NEWPORT, Maine — Apache helicopter pilots are an elite group of soldiers, and Army Capt. John “Jay” Brainard III of Newport, who died in Afghanistan on Memorial Day, earned that distinction through hard work, according to Maine Army National Guard Maj. Darryl Lyon.

Brainard, 26, loved his job and dedicated his life to his military service, his wife, Emily, said in a Facebook message to the Bangor Daily News.

“Jay always wanted to be a soldier, and he was an amazing, strong leader,” she said. “He believed his most important job was to help other soldiers and he spent every day of his career doing just that. He will be always missed and remembered.”

Brainard was a 2004 graduate of Foxcroft Academy and a 2008 graduate of the University of Maine, where he met his future wife and Lyon, who was the Army ROTC enrollment officer at the time.

“He’s just the perfect example of a kid who came from modest means and who worked hard to do what he wanted,” said Lyon, who became commander of the Army National Guard’s 11th Weapons of Mass Destruction Civil Support Team based in Waterville last week. “It’s a tragic loss and Maine is going to hurt for a while.”

Lyon had just returned from serving a year in Iraq when he met Brainard in 2007. The UMaine student became a commissioned officer through the university’s ROTC program in May 2008 and graduated with a bachelor’s degree in political science. He went on to attend and graduate from flight school at Fort Rucker, Ala., in October 2010, his wife said.

“It’s very hard to get accepted into flight school for one thing, and to be accepted into Apache flight school is even more difficult,” Lyon said of Brainard’s accomplishments. “It’s not just getting drafted into the NFL, but also starting in the NFL on your first game. It’s pretty impressive for a guy from Newport.”

Brainard also helped Lyon when the ROTC program at Husson University was expanded to include on-campus classes.

“The Black Bear Battalion lost an distinguished alumni recently,” the Facebook page for UMaine’s ROTC program states. “Our thoughts and prayers are with the family and friends of Capt. Brainard.”

Brainard was an active-duty helicopter pilot with several units before being assigned to Headquarters Company of the 12th Combat Aviation Brigade, based in Katterbach, Germany, his wife said.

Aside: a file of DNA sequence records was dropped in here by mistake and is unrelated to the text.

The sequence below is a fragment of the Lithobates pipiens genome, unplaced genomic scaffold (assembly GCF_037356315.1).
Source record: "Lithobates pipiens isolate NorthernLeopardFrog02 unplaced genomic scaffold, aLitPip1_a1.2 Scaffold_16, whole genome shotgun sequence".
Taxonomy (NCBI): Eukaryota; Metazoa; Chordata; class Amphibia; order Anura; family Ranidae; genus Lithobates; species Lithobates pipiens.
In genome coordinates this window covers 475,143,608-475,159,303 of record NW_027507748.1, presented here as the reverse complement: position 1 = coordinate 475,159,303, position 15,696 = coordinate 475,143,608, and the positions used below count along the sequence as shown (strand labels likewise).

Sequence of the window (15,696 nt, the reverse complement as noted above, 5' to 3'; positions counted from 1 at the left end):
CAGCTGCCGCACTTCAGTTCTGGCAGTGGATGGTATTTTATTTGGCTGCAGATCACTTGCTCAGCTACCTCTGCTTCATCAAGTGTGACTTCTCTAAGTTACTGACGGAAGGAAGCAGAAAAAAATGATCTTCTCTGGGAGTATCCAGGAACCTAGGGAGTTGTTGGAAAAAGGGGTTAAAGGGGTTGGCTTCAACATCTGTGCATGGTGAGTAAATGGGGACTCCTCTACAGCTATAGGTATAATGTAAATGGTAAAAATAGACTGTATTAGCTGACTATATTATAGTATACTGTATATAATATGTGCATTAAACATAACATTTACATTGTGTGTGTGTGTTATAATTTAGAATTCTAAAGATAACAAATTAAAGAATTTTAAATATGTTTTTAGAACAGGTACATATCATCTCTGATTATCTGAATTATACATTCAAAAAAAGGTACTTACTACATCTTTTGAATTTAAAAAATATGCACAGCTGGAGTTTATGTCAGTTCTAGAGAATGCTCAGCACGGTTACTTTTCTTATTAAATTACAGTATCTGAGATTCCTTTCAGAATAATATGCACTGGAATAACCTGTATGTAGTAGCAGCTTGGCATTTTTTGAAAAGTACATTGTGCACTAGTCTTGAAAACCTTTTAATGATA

“He deployed with this unit to Afghanistan on April 30,” Emily Brainard said.

Maine’s congressional delegation and Gov. Paul LePageinformed the public of Brainard’s death on Tuesday.

“Brainard was piloting an AH-64 helicopter when it went down on patrol,” 1st District U.S. Rep. Chellie Pingree said in a statement. “The cause is being investigated.”

LePage and his wife, Ann, as well as U.S. Sens. Susan Collins and Olympia Snowe, 2nd District U.S. Rep. Mike Michaud, and Pingree expressed condolences to Brainard’s widow, other family members and friends.

The Apache helicopter crashed in Kabul, Afghanistan, and killed Brainard and another member of the 12th Combat Aviation Brigade, Chief Warrant Officer Five John C. Pratt, 51, of Springfield, Va., according to the Department of Defense casualties list.

Brainard’s funeral arrangements have not been released. A family member reached Wednesday in Newport said Brainard’s loved ones are grieving and do not wish to make a comment.

Lyon said he kept in touch with Brainard through Facebook and watched as his young friend filled his life with adventure.

“He went to Pompeii, Rome, all over,” the major said. “He was stationed in Germany and had photos of he and his wife skiing the Alps. It’s so sad — all that life.”

Jay and Emily Brainard went tandem skydiving in Schlierstad, Germany on April 1, 2012, and his wife posted the jump on YouTube. Most of the six-minute video features Emily, but it starts and ends with her getting a hug and kiss from her husband.

“Jay was my best friend, the love of my life, and my hero,” she said. “We spent almost seven incredible years together. I am so honored to have called him my husband and am proud of his military service.”

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